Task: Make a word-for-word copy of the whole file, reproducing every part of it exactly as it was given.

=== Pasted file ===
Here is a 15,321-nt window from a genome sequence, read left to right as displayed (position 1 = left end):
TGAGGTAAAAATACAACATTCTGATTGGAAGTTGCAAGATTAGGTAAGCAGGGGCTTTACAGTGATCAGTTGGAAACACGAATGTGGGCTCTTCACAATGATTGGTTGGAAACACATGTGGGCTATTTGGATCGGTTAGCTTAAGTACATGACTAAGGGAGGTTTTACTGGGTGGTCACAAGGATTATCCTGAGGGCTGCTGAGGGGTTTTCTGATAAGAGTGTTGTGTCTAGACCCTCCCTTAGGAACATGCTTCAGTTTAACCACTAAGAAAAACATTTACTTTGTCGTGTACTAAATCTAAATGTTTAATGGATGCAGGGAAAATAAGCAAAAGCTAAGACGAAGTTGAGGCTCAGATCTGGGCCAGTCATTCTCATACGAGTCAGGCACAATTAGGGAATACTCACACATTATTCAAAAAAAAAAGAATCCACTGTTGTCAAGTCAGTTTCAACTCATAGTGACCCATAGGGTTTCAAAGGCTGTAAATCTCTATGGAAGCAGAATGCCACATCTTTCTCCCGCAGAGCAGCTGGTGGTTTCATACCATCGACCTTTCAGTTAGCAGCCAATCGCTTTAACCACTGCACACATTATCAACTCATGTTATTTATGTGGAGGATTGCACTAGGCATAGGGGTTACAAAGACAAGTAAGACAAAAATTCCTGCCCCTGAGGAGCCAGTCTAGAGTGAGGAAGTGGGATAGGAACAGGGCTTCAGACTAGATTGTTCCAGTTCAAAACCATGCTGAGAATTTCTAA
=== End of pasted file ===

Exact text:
Here is a 15,321-nt window from a genome sequence, read left to right as displayed (position 1 = left end):
TGAGGTAAAAATACAACATTCTGATTGGAAGTTGCAAGATTAGGTAAGCAGGGGCTTTACAGTGATCAGTTGGAAACACGAATGTGGGCTCTTCACAATGATTGGTTGGAAACACATGTGGGCTATTTGGATCGGTTAGCTTAAGTACATGACTAAGGGAGGTTTTACTGGGTGGTCACAAGGATTATCCTGAGGGCTGCTGAGGGGTTTTCTGATAAGAGTGTTGTGTCTAGACCCTCCCTTAGGAACATGCTTCAGTTTAACCACTAAGAAAAACATTTACTTTGTCGTGTACTAAATCTAAATGTTTAATGGATGCAGGGAAAATAAGCAAAAGCTAAGACGAAGTTGAGGCTCAGATCTGGGCCAGTCATTCTCATACGAGTCAGGCACAATTAGGGAATACTCACACATTATTCAAAAAAAAAAGAATCCACTGTTGTCAAGTCAGTTTCAACTCATAGTGACCCATAGGGTTTCAAAGGCTGTAAATCTCTATGGAAGCAGAATGCCACATCTTTCTCCCGCAGAGCAGCTGGTGGTTTCATACCATCGACCTTTCAGTTAGCAGCCAATCGCTTTAACCACTGCACACATTATCAACTCATGTTATTTATGTGGAGGATTGCACTAGGCATAGGGGTTACAAAGACAAGTAAGACAAAAATTCCTGCCCCTGAGGAGCCAGTCTAGAGTGAGGAAGTGGGATAGGAACAGGGCTTCAGACTAGATTGTTCCAGTTCAAAACCATGCTGAGAATTTCTAA